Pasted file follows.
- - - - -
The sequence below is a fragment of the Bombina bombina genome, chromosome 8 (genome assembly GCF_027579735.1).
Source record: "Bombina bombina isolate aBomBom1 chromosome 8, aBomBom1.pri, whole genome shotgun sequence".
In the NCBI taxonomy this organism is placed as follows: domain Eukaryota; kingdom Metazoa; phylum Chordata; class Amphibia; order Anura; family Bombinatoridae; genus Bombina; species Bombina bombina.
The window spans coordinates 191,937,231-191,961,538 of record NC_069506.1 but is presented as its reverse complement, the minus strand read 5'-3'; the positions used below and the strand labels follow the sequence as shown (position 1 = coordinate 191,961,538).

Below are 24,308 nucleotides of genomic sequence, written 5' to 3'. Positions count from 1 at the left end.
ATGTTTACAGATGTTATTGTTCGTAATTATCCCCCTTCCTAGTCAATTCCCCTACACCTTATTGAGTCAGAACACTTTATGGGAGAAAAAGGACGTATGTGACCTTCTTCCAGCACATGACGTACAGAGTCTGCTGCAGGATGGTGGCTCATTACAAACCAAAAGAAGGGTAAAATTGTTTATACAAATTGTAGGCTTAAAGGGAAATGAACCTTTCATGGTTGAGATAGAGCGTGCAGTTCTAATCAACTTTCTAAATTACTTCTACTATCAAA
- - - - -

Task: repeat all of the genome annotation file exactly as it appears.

The sequence below is a fragment of the Bombina bombina genome, chromosome 8 (genome assembly GCF_027579735.1).
Source record: "Bombina bombina isolate aBomBom1 chromosome 8, aBomBom1.pri, whole genome shotgun sequence".
In the NCBI taxonomy this organism is placed as follows: domain Eukaryota; kingdom Metazoa; phylum Chordata; class Amphibia; order Anura; family Bombinatoridae; genus Bombina; species Bombina bombina.
The window spans coordinates 191,937,231-191,961,538 of record NC_069506.1 but is presented as its reverse complement, the minus strand read 5'-3'; the positions used below and the strand labels follow the sequence as shown (position 1 = coordinate 191,961,538).

Below are 24,308 nucleotides of genomic sequence, written 5' to 3'. Positions count from 1 at the left end.
ATGTTTACAGATGTTATTGTTCGTAATTATCCCCCTTCCTAGTCAATTCCCCTACACCTTATTGAGTCAGAACACTTTATGGGAGAAAAAGGACGTATGTGACCTTCTTCCAGCACATGACGTACAGAGTCTGCTGCAGGATGGTGGCTCATTACAAACCAAAAGAAGGGTAAAATTGTTTATACAAATTGTAGGCTTAAAGGGAAATGAACCTTTCATGGTTGAGATAGAGCGTGCAGTTCTAATCAACTTTCTAAATTACTTCTACTATCAAA